Several answers suggest themselves, some more or less sound or ignoble than others: 1) Congress, the party which fought for independence for decades and ruled unchallenged until only a few years ago, is out of power. Worse, it is in a state of advanced debilitation. Independence was Congress's achievement. Were the party still in power, the rose-flavoured sherbet would flow all night. The present crowd has no wish to splash good money around celebrating the work of political enemies. (They are too busy contriving ways of stealing it, the local cynics mutter.) Mean, parochial, possibly true.

2) For a country as vast and ancient as India, there is arguably some resistance to the idea of drawing attention to the fact that it was so recently unfree; that its hundreds of millions were for hundreds of years controlled by the guile of a few thousand white men; and that its freedom was achieved not by violent insurrection, not in the catharsis of a putsch, but by the clerk of the British parliament declaring, in Norman French, "Le roi le veult" - "the King wishes it".

Even after that, free India was still sufficiently in thrall to English manners and tricks to offer the governor-generalship to Lord Mountbatten (who graciously accepted). Only in 1950 did they shake themselves out of this torpor and declare themselves a republic.

3) Diffidence about the jubilee reflects the mixed feelings at the time, the violent mix of joyful and tragic events that occurred in mid-August 50 years ago. The declaration of independence, the raising of the national flag, the resounding (and still moving) "Tryst with Destiny" speech made by Nehru, the gathering of a quarter of a million people the following day at the Red Fort to cheer - all these happy rites were followed within days by the horrors of Partition, the mass migrations, and the communal murders (up to a million people are believed to have died) as huge numbers of Muslims headed for Pakistan and equally vast numbers of Hindus and Sikhs headed for India. Partition, for which most Indians still blame Britain's policy of divide and rule, cast a huge shadow over the new nation.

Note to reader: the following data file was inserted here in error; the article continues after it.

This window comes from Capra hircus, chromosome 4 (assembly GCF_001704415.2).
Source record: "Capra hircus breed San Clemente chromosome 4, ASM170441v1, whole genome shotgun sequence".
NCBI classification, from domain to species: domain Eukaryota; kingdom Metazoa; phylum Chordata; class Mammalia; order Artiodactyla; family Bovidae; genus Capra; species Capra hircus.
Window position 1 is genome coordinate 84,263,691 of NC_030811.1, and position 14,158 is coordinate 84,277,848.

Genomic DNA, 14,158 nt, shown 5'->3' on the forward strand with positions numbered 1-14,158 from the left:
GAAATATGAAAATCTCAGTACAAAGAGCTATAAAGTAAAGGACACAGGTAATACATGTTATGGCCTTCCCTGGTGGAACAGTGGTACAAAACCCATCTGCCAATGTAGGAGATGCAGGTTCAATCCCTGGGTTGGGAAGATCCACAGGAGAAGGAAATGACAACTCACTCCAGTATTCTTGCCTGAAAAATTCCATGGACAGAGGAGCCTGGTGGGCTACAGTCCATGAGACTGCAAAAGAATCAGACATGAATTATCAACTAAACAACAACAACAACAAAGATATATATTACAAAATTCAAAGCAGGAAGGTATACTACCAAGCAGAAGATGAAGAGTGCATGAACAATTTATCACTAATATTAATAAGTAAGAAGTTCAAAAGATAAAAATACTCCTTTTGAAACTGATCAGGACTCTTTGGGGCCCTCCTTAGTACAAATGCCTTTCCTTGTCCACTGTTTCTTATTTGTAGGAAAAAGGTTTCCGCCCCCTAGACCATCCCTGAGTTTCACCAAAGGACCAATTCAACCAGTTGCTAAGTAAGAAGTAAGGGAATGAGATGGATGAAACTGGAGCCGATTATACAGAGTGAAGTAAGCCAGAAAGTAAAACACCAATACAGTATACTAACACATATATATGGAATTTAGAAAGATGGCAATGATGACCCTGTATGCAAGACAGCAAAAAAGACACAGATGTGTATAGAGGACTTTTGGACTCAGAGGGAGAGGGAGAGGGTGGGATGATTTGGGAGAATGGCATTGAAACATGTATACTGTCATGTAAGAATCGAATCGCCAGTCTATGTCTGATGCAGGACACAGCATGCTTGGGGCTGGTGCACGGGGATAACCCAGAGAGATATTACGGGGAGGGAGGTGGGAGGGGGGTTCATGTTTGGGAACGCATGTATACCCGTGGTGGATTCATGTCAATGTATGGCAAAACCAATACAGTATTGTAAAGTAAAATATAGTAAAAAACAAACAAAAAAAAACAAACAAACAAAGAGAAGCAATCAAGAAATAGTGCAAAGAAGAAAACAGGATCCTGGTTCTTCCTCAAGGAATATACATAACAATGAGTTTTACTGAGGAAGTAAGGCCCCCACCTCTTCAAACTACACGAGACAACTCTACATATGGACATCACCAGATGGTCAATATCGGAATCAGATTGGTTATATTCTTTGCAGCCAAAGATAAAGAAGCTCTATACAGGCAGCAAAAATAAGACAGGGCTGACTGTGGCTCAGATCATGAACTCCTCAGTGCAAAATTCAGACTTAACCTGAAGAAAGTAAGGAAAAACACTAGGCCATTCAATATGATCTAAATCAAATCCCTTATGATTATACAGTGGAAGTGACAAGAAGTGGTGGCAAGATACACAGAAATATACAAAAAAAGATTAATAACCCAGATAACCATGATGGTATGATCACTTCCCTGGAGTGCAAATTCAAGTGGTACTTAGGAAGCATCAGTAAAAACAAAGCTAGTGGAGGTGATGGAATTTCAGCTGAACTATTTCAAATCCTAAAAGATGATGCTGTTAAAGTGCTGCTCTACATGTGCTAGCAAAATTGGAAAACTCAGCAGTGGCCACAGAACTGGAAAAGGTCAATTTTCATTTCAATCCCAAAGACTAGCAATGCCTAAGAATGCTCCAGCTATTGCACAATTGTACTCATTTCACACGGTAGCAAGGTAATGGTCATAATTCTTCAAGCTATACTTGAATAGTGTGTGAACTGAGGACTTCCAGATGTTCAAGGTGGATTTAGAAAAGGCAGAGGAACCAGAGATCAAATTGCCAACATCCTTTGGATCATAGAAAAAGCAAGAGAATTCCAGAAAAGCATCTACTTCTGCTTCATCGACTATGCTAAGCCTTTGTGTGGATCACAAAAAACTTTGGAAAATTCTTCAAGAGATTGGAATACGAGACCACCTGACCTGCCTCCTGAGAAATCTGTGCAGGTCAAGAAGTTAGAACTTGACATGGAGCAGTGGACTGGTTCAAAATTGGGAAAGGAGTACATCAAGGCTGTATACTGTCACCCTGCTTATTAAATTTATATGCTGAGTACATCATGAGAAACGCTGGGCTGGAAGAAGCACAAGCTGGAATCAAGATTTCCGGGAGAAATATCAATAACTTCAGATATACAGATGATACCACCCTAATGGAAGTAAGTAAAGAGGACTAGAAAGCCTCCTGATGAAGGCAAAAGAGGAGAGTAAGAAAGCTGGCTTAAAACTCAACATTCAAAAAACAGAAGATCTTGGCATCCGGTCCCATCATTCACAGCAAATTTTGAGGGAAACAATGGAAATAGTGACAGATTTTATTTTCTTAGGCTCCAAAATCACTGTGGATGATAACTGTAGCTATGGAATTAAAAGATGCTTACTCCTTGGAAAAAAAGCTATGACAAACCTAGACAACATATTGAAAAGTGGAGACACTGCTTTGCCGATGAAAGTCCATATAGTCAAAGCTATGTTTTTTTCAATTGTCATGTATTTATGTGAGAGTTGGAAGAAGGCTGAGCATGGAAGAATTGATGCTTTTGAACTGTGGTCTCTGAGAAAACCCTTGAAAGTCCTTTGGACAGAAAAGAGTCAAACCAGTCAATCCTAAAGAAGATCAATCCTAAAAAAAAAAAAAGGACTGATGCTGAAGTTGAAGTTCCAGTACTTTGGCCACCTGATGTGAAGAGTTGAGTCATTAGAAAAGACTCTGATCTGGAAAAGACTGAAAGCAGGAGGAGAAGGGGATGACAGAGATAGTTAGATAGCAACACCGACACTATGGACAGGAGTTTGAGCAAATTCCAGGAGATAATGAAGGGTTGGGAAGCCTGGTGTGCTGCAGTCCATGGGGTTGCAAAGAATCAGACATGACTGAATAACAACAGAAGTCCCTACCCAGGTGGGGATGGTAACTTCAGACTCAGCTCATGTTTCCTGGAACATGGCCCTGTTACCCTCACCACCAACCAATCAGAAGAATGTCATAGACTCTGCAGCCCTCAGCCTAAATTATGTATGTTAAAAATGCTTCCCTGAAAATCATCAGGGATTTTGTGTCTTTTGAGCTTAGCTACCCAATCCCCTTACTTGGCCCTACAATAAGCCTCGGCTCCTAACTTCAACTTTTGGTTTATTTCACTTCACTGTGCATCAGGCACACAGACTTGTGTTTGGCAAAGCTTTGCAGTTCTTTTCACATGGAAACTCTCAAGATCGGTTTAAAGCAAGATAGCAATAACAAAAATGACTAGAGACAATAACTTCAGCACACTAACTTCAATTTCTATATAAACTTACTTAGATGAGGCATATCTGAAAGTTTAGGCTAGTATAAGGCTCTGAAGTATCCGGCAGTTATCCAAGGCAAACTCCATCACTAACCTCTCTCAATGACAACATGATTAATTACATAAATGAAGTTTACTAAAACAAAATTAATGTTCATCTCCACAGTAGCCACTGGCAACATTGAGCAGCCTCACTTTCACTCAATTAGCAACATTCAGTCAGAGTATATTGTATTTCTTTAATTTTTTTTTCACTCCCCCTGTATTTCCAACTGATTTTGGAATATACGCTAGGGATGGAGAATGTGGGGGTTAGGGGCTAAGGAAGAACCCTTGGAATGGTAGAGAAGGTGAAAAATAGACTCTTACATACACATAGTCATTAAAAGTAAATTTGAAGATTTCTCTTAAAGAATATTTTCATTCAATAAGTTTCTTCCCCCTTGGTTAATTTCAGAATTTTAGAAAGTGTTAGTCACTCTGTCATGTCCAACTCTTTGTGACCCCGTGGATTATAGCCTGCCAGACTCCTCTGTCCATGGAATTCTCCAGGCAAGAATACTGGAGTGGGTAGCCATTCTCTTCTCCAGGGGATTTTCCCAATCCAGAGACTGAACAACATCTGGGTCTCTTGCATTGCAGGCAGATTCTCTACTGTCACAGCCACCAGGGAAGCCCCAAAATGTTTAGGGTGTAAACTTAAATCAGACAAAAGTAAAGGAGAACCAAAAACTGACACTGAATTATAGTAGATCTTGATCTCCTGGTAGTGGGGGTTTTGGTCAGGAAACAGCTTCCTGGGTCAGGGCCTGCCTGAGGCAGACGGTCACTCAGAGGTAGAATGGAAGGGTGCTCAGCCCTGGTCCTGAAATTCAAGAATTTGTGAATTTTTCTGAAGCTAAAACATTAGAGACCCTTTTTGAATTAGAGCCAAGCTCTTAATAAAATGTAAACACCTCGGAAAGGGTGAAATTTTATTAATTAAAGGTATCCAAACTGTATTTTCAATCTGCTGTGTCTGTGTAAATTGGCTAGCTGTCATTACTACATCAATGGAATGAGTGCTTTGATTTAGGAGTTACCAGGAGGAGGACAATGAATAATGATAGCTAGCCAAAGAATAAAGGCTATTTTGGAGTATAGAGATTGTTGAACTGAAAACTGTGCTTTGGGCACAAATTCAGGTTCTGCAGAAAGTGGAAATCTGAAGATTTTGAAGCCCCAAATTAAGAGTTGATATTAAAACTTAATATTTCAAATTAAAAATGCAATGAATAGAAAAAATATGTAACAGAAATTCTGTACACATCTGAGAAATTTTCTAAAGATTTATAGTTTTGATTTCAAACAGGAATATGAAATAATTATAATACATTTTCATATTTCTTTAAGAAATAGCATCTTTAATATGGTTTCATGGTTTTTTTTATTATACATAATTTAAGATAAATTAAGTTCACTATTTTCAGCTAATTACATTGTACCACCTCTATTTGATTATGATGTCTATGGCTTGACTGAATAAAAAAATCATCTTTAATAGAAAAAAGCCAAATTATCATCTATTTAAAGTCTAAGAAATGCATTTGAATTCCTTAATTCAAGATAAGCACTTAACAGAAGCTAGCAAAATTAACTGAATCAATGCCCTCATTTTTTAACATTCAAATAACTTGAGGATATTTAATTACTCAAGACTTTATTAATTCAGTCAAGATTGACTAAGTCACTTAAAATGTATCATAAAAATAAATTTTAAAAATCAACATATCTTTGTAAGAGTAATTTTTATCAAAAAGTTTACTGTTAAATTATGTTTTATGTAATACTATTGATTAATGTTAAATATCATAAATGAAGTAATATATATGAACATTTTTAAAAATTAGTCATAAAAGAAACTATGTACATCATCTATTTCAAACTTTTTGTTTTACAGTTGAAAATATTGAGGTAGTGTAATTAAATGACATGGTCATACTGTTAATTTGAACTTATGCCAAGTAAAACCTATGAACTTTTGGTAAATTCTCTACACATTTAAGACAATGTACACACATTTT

Churchill had said (echoing Bismarck on Italy): "India is an abstraction. India is no more a political personality than Europe. India is a geographical term. It is no more a united nation than the Equator." India's nationhood only ever made sense as the unity of hundreds of millions of people with far more differences - of culture, religion, language, custom - than similarities. Congress's achievement in the period leading up to independence was to give life to this improbable dream of nationhood. Partition at once presented the awful possibility that the whole thing could simply unravel.

4) Most fundamentally, people say to each other, "What is there to celebrate, after all?" Instead of having a party, India would be better advised to go into mourning. Fifty per cent of the male population today remain illiterate, and 70 per cent of women. Communal politics and inter-caste violence are endemic in many parts of the country. Corruption is everywhere. Poverty remains rampant, and the illiterate poor continue to multiply as only they know how. The environment is in an advanced state of degradation. Six years after taking the first steps towards liberalisation, the economy continues to grow with painful slowness. Little rebellions pop off across the map like flashbulbs. What on earth is there to cheer about?

While India celebrated in Delhi on the night of 15 August 1947, the father of the nation, Gandhi, was far away in Calcutta where he had been doing what he could to calm the communal riots. Across India hundreds of thousands spent the night singing and rejoicing; Gandhi passed the night in fasting and spinning. Perhaps he knew something they didn't.